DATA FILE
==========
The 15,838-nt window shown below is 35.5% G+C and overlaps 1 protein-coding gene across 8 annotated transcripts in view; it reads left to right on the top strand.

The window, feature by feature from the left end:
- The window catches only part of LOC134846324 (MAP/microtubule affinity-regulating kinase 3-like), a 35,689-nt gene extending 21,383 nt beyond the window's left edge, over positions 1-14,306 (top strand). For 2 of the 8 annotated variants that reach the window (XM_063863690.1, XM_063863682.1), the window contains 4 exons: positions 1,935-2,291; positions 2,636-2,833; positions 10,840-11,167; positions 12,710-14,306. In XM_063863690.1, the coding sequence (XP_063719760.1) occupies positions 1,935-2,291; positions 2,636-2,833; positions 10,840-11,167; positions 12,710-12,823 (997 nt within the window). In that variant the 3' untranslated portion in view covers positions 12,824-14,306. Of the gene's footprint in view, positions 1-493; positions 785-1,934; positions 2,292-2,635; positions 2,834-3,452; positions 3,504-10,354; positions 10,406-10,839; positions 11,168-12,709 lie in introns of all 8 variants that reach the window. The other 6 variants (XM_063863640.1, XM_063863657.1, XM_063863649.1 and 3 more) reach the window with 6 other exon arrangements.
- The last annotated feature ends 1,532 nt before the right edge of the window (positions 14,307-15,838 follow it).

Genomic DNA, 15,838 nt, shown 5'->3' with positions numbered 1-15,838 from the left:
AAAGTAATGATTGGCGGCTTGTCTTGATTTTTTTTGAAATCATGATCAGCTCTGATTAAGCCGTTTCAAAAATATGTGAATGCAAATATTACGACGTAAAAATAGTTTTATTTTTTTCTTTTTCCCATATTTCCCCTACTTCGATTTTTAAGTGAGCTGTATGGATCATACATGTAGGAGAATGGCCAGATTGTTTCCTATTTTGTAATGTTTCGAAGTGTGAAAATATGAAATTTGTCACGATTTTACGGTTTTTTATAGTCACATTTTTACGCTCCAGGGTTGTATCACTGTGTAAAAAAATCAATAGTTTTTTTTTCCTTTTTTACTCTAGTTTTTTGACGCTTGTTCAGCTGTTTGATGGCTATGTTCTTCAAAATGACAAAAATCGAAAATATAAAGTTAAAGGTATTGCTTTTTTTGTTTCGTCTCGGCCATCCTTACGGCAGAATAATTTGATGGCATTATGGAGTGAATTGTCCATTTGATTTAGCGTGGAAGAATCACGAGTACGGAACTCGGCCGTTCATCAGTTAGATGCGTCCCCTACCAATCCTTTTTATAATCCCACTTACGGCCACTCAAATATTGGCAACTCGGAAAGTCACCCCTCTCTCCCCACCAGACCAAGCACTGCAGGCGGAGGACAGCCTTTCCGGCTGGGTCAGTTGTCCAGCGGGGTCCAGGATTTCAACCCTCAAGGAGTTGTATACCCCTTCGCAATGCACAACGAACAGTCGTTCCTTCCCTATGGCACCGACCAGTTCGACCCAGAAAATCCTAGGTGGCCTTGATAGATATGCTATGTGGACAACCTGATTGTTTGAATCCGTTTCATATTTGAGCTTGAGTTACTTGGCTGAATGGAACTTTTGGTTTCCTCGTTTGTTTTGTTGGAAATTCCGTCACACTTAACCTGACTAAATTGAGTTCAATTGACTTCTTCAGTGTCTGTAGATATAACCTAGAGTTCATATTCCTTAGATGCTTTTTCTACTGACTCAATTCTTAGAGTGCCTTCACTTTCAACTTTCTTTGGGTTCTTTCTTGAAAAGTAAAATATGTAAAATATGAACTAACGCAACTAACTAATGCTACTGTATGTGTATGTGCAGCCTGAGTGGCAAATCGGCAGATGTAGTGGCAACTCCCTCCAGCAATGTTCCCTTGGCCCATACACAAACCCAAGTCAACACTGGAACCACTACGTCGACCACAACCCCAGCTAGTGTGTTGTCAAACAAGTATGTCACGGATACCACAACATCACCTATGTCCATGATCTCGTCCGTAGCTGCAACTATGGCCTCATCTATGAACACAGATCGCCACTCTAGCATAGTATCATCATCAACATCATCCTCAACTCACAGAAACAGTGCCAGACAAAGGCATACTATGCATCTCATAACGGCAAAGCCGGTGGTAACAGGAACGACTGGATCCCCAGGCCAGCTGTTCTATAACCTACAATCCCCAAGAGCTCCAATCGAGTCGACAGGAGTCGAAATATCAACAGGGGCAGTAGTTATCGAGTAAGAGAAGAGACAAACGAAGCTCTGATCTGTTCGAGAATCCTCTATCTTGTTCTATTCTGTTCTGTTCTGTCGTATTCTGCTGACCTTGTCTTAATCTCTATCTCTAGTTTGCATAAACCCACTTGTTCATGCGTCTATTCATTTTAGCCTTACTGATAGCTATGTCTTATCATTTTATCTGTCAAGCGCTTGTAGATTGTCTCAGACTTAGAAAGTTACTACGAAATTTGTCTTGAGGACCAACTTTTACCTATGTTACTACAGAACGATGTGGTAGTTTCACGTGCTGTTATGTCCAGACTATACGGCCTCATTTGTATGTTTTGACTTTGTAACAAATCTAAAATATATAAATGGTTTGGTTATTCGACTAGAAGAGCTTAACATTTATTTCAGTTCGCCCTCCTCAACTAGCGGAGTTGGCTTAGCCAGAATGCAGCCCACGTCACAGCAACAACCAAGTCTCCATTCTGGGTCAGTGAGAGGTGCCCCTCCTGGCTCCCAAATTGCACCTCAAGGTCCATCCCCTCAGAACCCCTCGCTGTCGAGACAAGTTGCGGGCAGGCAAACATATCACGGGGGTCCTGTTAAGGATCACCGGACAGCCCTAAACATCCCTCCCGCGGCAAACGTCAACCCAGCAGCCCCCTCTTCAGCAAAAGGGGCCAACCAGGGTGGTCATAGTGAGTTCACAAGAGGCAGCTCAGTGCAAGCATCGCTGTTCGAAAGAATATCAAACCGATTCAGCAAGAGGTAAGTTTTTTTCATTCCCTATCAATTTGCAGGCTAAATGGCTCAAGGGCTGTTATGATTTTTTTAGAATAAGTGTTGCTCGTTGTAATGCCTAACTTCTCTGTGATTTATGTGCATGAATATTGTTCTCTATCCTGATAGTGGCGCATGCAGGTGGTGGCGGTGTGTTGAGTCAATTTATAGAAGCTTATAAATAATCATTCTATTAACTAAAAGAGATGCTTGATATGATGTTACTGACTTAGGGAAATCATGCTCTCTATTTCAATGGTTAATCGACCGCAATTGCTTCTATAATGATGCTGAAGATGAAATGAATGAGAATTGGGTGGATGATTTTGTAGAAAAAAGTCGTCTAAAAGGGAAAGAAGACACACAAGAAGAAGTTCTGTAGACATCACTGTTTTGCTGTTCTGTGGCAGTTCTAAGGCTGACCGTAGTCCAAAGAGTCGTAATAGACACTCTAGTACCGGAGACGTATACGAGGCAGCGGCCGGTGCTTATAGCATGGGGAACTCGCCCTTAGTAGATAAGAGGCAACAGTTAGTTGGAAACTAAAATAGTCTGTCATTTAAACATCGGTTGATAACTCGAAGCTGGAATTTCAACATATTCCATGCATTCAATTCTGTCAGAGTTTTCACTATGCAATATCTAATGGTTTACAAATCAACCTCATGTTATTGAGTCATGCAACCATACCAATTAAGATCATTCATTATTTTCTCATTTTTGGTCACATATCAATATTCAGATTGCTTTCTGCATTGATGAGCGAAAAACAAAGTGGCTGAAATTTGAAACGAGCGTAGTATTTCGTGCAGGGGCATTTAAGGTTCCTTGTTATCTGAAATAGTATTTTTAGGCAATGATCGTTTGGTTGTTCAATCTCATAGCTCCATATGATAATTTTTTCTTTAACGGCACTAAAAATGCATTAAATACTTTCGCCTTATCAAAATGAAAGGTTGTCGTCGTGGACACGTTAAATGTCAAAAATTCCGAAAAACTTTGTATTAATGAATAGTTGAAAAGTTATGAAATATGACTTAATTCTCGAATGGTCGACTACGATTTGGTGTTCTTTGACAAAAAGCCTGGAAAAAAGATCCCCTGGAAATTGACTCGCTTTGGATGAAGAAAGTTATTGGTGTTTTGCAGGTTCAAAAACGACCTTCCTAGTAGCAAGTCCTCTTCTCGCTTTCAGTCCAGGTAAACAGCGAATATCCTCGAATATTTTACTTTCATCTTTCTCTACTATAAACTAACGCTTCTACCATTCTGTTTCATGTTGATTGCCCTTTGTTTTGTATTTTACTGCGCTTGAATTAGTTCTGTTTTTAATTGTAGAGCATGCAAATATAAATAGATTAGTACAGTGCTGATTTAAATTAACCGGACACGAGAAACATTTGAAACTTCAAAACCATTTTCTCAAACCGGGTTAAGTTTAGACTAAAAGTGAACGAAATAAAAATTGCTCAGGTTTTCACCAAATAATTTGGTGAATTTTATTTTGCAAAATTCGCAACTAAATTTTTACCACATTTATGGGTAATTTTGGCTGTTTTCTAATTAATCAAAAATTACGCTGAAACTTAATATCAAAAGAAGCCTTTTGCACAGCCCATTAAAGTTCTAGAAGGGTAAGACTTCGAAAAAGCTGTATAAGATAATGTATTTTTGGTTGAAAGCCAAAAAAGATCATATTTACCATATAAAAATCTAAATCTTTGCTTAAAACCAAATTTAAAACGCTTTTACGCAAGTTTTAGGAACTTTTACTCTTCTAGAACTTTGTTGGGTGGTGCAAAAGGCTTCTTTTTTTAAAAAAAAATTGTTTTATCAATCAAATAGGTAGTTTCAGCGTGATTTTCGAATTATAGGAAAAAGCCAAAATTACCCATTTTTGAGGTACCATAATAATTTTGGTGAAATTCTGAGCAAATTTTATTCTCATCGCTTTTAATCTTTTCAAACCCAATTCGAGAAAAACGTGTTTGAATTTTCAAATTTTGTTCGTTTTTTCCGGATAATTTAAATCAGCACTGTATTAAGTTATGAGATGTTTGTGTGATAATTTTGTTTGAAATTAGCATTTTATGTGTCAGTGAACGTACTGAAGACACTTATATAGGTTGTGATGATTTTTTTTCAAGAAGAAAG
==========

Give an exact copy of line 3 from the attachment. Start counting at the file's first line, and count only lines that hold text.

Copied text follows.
- The window catches only part of LOC134846324 (MAP/microtubule affinity-regulating kinase 3-like), a 35,689-nt gene extending 21,383 nt beyond the window's left edge, over positions 1-14,306 (top strand). For 2 of the 8 annotated variants that reach the window (XM_063863690.1, XM_063863682.1), the window contains 4 exons: positions 1,935-2,291; positions 2,636-2,833; positions 10,840-11,167; positions 12,710-14,306. In XM_063863690.1, the coding sequence (XP_063719760.1) occupies positions 1,935-2,291; positions 2,636-2,833; positions 10,840-11,167; positions 12,710-12,823 (997 nt within the window). In that variant the 3' untranslated portion in view covers positions 12,824-14,306. Of the gene's footprint in view, positions 1-493; positions 785-1,934; positions 2,292-2,635; positions 2,834-3,452; positions 3,504-10,354; positions 10,406-10,839; positions 11,168-12,709 lie in introns of all 8 variants that reach the window. The other 6 variants (XM_063863640.1, XM_063863657.1, XM_063863649.1 and 3 more) reach the window with 6 other exon arrangements.